Calculus Made Easy

Front Cover
Macmillan, Oct 15, 1998 - Mathematics - 330 pages
6 Reviews

Calculus Made Easy has long been the most popular calculus primer, and this major revision of the classic math text makes the subject at hand still more comprehensible to readers of all levels. With a new introduction, three new chapters, modernized language and methods throughout, and an appendix of challenging and enjoyable practice problems, Calculus Made Easy has been thoroughly updated for the modern reader.

 

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LibraryThing Review

User Review  - nmarun - LibraryThing

I'm a software developer and have had my interests in Mathematics for quite some time now. But my knowledge about Calculus was very limited. Hence I picked up this book. The book has real simple ... Read full review

LibraryThing Review

User Review  - arron_kau - LibraryThing

Available for free on project Gutenberg as a beautifully typeset PDF, this amazing little book presents the most fundamental ideas of the calculus in a surprisingly approachable way. It's certainly light on rigor, but for an introductory primer,that's not such a terrible thing. Read full review

Contents

Preface to the 1998 Edition
1
Preliminary Chapters by Martin Gardner 1 What Is a Function?
10
What Is a Limit?
18
What Is a Derivative?
30
Calculus Made Easy by Silvanus P Thompson Publishers Note on the Third Edition
36
Prologue
38
To Deliver You from the Preliminary Terrors
39
On Different Degrees of Smallness
41
Geometrical Meaning of Differentiation
103
Maxima and Minima
116
Curvature of Curves
132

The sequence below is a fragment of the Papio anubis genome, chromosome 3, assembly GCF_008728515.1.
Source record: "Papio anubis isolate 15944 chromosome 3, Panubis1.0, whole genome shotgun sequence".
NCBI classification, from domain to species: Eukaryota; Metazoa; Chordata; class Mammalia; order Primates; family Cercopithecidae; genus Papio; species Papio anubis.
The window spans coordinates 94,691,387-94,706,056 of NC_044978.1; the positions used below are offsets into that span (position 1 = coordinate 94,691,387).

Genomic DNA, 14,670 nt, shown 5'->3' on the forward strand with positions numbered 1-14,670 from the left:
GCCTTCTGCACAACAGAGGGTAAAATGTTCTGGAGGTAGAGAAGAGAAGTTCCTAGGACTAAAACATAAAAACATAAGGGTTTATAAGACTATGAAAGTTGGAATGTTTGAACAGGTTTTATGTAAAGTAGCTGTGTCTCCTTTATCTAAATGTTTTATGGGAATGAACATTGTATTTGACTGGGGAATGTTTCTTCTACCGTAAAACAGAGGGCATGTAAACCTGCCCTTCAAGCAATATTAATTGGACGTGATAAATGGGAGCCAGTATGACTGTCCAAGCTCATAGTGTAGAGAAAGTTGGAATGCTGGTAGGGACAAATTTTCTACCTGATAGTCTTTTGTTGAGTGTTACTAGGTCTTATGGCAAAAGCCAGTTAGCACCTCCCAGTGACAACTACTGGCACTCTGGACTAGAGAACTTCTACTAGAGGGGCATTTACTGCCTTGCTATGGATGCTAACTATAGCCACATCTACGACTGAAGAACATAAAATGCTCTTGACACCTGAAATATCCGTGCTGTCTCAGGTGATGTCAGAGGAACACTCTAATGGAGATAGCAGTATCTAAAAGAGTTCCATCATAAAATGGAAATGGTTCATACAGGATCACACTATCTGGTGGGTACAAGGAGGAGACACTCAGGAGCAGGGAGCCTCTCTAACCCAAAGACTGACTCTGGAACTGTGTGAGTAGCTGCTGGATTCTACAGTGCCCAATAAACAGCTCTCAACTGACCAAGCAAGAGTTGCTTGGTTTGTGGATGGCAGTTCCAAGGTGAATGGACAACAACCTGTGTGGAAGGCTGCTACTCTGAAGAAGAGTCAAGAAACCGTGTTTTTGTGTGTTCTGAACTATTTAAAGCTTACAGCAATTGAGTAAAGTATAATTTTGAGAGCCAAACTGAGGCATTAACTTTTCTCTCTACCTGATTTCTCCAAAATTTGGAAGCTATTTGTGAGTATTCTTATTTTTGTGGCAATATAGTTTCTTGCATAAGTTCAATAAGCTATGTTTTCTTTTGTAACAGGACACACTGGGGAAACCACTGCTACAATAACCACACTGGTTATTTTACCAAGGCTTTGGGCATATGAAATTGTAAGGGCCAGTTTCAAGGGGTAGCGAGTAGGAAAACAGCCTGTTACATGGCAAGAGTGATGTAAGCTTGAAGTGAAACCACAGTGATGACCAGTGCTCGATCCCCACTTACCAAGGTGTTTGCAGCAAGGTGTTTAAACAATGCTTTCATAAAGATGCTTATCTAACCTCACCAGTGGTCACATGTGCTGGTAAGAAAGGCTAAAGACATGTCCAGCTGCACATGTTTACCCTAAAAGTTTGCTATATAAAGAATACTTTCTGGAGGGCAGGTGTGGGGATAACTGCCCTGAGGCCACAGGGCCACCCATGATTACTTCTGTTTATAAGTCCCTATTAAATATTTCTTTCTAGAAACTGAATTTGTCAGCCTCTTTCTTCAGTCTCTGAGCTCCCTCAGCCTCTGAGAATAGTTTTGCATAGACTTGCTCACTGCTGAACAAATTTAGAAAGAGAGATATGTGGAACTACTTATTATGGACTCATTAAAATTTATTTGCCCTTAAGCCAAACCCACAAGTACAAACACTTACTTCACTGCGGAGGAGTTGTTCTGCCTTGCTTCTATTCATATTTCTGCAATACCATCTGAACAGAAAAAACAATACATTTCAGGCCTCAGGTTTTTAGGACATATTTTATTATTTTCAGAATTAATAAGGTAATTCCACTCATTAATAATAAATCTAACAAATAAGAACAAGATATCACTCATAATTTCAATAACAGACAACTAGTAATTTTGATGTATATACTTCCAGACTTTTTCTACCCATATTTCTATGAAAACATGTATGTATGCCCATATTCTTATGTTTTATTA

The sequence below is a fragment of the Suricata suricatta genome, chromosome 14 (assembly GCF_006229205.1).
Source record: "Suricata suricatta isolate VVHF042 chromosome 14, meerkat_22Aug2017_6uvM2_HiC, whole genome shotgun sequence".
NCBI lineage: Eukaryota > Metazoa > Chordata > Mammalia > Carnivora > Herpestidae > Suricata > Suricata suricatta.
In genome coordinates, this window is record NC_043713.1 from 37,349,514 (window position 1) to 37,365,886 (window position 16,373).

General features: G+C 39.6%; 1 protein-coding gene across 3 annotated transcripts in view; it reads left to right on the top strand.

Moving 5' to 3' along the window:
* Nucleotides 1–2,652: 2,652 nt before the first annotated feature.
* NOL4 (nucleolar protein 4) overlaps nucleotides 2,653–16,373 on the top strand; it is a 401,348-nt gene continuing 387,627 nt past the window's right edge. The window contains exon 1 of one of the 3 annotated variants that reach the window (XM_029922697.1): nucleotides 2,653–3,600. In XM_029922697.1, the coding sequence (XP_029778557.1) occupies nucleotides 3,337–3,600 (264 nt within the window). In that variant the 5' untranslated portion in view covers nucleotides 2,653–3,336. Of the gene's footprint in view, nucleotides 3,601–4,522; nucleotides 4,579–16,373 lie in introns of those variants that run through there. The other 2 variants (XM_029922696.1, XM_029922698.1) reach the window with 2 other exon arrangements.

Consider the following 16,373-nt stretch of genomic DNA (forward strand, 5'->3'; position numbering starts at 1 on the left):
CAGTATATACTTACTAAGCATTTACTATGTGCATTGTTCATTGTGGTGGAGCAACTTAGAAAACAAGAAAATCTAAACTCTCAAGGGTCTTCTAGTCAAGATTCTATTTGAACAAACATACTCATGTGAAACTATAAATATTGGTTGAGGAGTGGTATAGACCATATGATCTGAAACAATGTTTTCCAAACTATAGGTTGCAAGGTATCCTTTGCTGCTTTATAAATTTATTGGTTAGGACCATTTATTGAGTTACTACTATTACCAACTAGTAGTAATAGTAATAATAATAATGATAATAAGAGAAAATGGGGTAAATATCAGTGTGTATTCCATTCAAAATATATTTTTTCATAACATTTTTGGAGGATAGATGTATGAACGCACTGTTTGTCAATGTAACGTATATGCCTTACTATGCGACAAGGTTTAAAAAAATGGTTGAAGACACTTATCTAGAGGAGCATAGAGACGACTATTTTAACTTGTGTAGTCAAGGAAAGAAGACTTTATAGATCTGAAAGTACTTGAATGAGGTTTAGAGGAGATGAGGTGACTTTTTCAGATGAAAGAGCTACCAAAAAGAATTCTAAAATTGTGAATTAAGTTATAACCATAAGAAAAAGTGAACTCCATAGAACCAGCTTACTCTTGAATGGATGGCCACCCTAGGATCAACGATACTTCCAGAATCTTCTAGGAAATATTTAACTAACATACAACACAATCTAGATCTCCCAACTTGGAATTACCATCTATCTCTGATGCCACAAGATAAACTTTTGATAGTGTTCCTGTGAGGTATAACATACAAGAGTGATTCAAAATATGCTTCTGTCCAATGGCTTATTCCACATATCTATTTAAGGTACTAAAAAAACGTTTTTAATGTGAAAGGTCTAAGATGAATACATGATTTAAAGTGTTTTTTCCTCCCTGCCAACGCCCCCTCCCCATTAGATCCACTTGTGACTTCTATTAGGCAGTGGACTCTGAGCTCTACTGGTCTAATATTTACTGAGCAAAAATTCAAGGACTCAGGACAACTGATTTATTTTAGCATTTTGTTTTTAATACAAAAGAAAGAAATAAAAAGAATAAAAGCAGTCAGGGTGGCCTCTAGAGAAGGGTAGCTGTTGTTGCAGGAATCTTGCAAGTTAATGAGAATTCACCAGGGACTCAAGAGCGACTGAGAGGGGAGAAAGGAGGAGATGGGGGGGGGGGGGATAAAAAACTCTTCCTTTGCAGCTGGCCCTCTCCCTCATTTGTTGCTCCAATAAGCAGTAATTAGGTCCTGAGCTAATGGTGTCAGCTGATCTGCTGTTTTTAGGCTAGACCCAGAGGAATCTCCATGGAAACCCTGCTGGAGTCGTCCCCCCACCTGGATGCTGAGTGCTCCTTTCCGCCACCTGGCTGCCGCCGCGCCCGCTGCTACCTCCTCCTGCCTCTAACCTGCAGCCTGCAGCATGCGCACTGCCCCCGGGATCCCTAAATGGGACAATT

Partial Fractions and Inverse Functions
139
On True Compound Interest and the Law of Organic Growth
150
How to Deal with Sines and Cosines
175
Partial Differentiation
184
Integration
191

On Relative Growings
45
Simplest Cases
51
Next Stage What to Do with Constants
59
Sums Differences Products and Quotients
67
Successive Differentiation
79
When Time Varies
83
Introducing a Useful Dodge
94
Integrating as the Reverse
198
A Little More about Curvature of Curves
249
How to Find the Length of an Arc on
263
Epilogue and Apologue
279
Index
326
Copyright

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About the author (1998)

Silvanus P. Thompson, born in 1851, was elected to the Royal Society in 1891. He wrote numerous technical books and manuals on electricity, magnetism, dynamos, and optics, as well as several popular biographies of prominent scientists. Thompson died in 1916.

Martin Gardner, born in 1914, has written several reviews for The New York Review of Books and was a Scientific American columnist for over twenty-five years. He lives in Hendersonville, North Carolina.

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